Now note the token query parameter. This is used for one of Azure's authentication modes. This is a whole other topic you'll need to explore if you plan to adopt Azure functions. For now, let's explore other day-to-day features. Let's play with logging. The logger has common log levels, or trace levels, in Azure terms. I'll update our function to log the request headers in this example. Now save and run the function. This uses a pre-loaded sample data created by the wizard. Now, results are shown on the right and the logs are shown below. You can also stream logs in the Azure console as well as configure the log or trace log.

Let's switch gears and talk about monitoring. Azure functions are directly integrated with Azure application insights. Remember that I activated that when we created the function. Now open the dashboard manually. Search for insights then select your application. You'll end up in a powerful telemetry tool. The live metrics stream gives you the biggest bang for the buck. Now I'm generating traffic with a load testing tool for this demo, so let's let it stream for a bit. Watch closely and you'll notice that Azure automatically scales up the application.

There's much more you can do with application insights, so put an investigation point on your to-do list for now. One last thing before wrapping up with Azure functions. Azure supports continuous deployment for function applications from various sources. Now personally this is one of my favorite features and I think one of Azure's killer features, so let's configure that now. I've split the screen with the Azure console on the left and my terminal on the right for git commands. Head back over to the function application dashboard.

First, I'll download the source code for the demo function in the settings. Now let's create a GitHub repo for the source. I'll just make the initial commit for now, but don't push it yet. Now back in the Azure console, we want to configure the GitHub deployment option. I've already authorized my GitHub account, so you'll need to do that if it's your first time. It'll stick the parts you want on GitHub and branch. Now make a commit that changes the hello message in the function. Commit it and push it. Wait a second and Azure will deploy it. Now refresh the browser window, and you should see you changed message.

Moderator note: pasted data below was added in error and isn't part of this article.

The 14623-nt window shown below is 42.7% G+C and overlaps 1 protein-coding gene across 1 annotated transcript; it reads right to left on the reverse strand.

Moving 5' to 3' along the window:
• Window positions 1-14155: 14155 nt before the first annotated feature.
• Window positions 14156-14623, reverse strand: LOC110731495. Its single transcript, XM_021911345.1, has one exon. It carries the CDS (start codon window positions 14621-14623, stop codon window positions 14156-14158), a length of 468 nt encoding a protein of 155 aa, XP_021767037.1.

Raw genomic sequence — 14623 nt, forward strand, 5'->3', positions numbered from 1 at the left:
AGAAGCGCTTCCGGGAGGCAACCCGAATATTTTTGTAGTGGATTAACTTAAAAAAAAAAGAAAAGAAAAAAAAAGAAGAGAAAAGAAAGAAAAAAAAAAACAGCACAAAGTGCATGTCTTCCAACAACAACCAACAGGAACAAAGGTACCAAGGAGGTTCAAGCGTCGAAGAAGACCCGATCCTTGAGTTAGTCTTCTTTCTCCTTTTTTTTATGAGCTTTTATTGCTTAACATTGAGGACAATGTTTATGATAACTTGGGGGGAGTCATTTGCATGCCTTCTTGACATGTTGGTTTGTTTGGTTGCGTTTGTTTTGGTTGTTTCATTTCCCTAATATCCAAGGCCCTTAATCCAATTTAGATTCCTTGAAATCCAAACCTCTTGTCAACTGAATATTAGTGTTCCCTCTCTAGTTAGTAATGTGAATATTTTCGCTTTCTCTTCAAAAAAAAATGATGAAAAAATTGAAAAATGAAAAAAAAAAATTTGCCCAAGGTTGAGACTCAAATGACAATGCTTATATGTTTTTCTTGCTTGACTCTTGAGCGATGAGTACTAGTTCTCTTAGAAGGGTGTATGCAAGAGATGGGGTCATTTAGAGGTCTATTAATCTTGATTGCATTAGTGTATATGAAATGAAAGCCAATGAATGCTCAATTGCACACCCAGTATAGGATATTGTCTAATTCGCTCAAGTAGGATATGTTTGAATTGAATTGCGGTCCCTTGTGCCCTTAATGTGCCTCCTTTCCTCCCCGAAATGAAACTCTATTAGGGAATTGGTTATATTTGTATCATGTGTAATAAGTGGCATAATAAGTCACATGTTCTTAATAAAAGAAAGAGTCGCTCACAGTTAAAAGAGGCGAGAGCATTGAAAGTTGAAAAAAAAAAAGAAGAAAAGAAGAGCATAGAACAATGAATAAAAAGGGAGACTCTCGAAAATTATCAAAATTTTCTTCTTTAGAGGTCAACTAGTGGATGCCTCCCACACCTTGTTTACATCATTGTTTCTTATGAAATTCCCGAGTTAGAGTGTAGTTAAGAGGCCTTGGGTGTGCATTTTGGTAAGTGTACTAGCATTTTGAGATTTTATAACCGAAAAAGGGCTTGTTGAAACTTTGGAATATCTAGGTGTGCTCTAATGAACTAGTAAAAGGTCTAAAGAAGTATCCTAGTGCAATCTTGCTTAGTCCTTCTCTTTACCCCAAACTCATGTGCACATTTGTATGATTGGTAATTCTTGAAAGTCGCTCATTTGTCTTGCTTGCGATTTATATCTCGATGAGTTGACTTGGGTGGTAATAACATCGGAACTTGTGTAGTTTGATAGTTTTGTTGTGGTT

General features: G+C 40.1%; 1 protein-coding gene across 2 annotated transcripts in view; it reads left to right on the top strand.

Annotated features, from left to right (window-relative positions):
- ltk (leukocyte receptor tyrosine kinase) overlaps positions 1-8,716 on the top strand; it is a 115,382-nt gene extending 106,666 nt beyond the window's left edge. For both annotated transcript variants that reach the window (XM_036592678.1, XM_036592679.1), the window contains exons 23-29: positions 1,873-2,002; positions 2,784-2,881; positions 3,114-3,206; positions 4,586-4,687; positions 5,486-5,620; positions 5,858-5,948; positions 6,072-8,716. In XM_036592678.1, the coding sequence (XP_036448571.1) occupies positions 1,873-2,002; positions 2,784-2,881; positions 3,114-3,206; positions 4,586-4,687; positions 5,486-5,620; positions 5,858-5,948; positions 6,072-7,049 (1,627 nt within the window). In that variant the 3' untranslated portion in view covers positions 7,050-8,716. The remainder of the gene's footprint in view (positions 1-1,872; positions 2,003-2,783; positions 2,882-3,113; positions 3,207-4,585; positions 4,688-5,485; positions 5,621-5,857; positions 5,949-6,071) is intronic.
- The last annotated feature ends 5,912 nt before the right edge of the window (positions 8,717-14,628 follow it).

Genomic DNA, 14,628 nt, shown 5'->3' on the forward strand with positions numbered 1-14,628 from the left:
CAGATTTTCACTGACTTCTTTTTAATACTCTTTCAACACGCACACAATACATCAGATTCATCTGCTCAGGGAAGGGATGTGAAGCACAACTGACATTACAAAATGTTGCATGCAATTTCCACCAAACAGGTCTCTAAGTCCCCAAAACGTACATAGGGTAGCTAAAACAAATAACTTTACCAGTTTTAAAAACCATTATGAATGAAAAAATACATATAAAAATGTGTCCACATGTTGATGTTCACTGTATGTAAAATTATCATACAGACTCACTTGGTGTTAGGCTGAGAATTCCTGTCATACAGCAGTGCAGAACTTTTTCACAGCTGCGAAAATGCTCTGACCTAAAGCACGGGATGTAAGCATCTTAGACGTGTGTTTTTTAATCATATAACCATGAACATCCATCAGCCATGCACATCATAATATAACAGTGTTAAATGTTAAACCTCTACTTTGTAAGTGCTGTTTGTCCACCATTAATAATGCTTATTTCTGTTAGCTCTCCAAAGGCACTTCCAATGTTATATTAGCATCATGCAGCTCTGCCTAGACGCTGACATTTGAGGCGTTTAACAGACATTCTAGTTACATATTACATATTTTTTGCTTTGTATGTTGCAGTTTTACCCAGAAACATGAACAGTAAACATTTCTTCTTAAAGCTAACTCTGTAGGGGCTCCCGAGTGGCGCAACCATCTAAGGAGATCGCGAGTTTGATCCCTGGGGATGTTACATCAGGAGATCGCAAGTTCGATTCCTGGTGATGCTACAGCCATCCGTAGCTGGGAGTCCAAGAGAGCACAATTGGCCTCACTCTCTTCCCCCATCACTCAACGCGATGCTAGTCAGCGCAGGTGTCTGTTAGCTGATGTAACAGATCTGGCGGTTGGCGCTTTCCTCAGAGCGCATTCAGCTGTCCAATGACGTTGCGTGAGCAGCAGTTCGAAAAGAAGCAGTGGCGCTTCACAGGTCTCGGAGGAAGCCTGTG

So Azure takes care of all of that for you, but note that Azure functions do not support deployment slots like some of the other Azure services. Luckily, this is currently in beta, so for now you need to solve the problem in source code branches. That's it for the demo, so let's discuss a few other details before wrapping up. Azure supports multiple runtimes, and even more exotic ones like bash or powershell via custom functions. Functions themselves may be triggered by HTTP, scheduled timers, or events from other Azure services. There's also a local function emulator.

The emulator allows you to build, develop, and debug functions locally before deploying to production environment. Also you have control over the application environment variable for runtime configuration without code changes. Azure functions offer many authentication schemes. This is another big topic to look into, and finally, don't forget about application insights. Insights include a complete analysis tools, custom metrics and alerts, and even uptime monitoring, all of which are a must for production applications. That's all for Azure functions. Next lesson introduces the newest contender, Google Cloud functions, see you there.

About the Author

Students5190
Courses4
Learning paths1

Adam is backend/service engineer turned deployment and infrastructure engineer. His passion is building rock solid services and equally powerful deployment pipelines. He has been working with Docker for years and leads the SRE team at Saltside. Outside of work he's a traveller, beach bum, and trance addict.